STAND UP WEES

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I remember when I first began toilet training Madi when I was pregnant with Max, everyone told me to get her up to scratch by the time a newborn was around so I didn’t have to try and juggle a baby and toilet training.

Luckily Madi didn’t take too long and although we did try everything to get her on the loo and gave up after being unsuccessful, in the end it only took buying a pair of Dora the Explorer undies for her to decide she knew what she was doing. Job done.

Well, for the most part. I can’t tell you how many pairs of undies I chucked out purely because they weren’t worth salvaging from the most impressive skiddies that I had ever seen.

Fast forward a few years and it is Max’s turn.
Let’s set the scene: his dad and I aren’t together, Max lives with 2 females most of the time (at that stage!) and we both sit down to pee - how the fuck am I going to teach him to pee standing up? The only time he saw someone standing up was when he was with his dad but that was only every couple of days.
(*parenting schedule has changed to 50/50 and at the time when Max was toilet training he was 70/30)

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The beginning…
I took Max to the shops and let him choose his potty. Of course he chose the nosiest Paw Patrol get up that has wheels and a padded seat (side note: why don’t they exist on adult toilets?). We sat it right next to the big people toilet in the kids bathroom (which was the main toilet as my ensuite was MY ensuite but really wasn’t my ensuite because obviously nothing is just mine) and hoped for the best.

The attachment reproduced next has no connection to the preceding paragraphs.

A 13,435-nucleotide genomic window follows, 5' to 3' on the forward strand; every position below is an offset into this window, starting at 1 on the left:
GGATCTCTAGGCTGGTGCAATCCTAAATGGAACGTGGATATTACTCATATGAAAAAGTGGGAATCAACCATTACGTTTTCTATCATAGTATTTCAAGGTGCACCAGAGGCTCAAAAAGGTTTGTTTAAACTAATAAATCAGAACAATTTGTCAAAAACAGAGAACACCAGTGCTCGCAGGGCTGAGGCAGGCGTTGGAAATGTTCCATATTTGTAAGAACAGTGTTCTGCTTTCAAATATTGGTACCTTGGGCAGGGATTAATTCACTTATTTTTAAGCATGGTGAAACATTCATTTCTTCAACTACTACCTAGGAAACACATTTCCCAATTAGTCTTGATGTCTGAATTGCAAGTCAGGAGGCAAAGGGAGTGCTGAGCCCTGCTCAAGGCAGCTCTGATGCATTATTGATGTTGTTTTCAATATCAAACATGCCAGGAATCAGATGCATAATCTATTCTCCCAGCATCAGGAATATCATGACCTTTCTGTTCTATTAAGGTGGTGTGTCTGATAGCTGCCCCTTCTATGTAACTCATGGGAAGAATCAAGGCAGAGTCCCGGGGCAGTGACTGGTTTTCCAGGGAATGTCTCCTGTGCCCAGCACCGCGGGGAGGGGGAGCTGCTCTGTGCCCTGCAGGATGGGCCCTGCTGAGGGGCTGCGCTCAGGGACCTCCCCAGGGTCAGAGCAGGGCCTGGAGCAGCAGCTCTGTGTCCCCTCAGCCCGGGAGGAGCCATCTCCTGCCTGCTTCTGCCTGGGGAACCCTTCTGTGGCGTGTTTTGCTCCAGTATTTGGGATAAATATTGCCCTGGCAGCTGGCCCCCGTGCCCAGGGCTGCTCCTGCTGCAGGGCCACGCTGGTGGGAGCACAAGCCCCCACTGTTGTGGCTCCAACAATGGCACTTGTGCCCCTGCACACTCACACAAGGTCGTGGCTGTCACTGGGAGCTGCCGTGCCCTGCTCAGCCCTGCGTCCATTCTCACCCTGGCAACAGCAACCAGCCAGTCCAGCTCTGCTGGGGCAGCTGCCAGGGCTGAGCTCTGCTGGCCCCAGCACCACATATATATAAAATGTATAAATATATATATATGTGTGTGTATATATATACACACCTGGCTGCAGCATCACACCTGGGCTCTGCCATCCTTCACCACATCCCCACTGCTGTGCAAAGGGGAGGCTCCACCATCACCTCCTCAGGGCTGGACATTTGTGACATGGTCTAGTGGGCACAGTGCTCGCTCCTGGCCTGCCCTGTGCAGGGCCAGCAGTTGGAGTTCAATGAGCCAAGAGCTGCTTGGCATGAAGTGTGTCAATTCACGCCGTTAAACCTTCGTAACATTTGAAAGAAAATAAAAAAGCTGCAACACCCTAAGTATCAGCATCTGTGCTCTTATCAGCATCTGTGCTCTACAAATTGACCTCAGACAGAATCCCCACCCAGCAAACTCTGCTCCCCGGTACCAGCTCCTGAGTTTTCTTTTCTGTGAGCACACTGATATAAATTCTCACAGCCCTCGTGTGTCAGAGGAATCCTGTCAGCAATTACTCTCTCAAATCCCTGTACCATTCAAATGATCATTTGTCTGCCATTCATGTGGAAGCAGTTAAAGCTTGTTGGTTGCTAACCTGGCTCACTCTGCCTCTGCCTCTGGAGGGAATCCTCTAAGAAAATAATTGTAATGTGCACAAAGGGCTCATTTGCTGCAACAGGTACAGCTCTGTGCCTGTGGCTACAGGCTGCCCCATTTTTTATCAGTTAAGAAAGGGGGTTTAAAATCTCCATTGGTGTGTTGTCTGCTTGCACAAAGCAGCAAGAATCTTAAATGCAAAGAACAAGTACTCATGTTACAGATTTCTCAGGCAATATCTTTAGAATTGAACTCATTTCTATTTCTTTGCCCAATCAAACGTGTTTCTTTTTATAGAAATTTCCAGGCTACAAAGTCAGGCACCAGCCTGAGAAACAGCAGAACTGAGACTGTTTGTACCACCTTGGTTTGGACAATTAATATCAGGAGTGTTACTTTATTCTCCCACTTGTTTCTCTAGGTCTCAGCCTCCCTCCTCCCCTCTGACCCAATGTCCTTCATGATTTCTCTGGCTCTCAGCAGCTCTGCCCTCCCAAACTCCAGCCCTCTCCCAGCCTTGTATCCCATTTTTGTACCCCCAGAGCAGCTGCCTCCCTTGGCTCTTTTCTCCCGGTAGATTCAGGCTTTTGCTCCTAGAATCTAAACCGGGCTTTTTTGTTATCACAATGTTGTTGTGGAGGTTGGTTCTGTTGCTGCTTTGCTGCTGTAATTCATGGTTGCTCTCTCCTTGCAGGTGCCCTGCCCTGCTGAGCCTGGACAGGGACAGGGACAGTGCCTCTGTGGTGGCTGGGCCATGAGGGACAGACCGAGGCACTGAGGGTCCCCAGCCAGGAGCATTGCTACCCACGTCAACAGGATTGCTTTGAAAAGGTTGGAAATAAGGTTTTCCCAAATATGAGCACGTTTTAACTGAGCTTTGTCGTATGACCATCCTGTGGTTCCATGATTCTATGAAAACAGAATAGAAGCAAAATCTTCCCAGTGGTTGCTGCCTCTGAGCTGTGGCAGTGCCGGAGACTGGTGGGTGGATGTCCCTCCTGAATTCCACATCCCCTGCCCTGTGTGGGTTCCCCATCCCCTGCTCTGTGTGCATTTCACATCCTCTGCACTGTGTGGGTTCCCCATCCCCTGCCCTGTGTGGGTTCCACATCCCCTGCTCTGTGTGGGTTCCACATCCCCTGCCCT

Max would sit down on his potty when Madi or I would go to the loo and sometimes attempt to take his own nappy off when he needed to wee, however that was about it for a while. Honestly, I put it down to laziness because he was so content shitting and peeing in his pants, so why the hell would you just give that up? This is when I realised that after attempting to toilet train two children, here’s the golden nugget:
YOU JUST CANNOT MAKE THEM DO ANYTHING THAT THEY AREN’T READY TO DO.

Toddlers are stubborn buggers, so just stop forcing them. When they’re ready to do big people wees, they’ll do them.

Things to remember when toilet training:

  • They’ll do it when they’re ready

  • You are their biggest influence - so take them to the loo with you so they can see what needs to be done

  • Keep some wet wipes next to the loo as an option for wiping

  • When they by themselves to attempt it, go with them and pretend you’re going to the loo

  • Boys: let them learn by sitting first and eventually with influence they’ll learn to stand

  • Again I cannot stress enough, DON’T FORCE THEM

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Max has been nailing the toilet thing for a while now and it feels like a blur. Right now while I write this he just asked me to look at his big poo and is now hitting me with his undies. This is my reality now.

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To continue our journey…
Max was a sit down wee man for a while until he started staying with his dad more. His dad is your standard Aussie bloke, so the way I found out Max could do stand up wees was true to his dad’s personality and something that we both laughed about when it happened.

Max came home one day and says to me, “Mummy, I go outside and do bush wees” then heads out the back door to the garden, drops his dacks and does a stand up wee. He gave it a shake, put his pants back on and job was done. I was not expecting it, absolutely lost the plot and cried hysterically with laughter and text his dad straight away, still laughing.

He was now officially a stand up wee man.

Good job kiddo!

If I have one last tip to share: stock up on napisan and jocks.
Sometimes they just aren’t worth saving.

MotherhoodLauren Patterson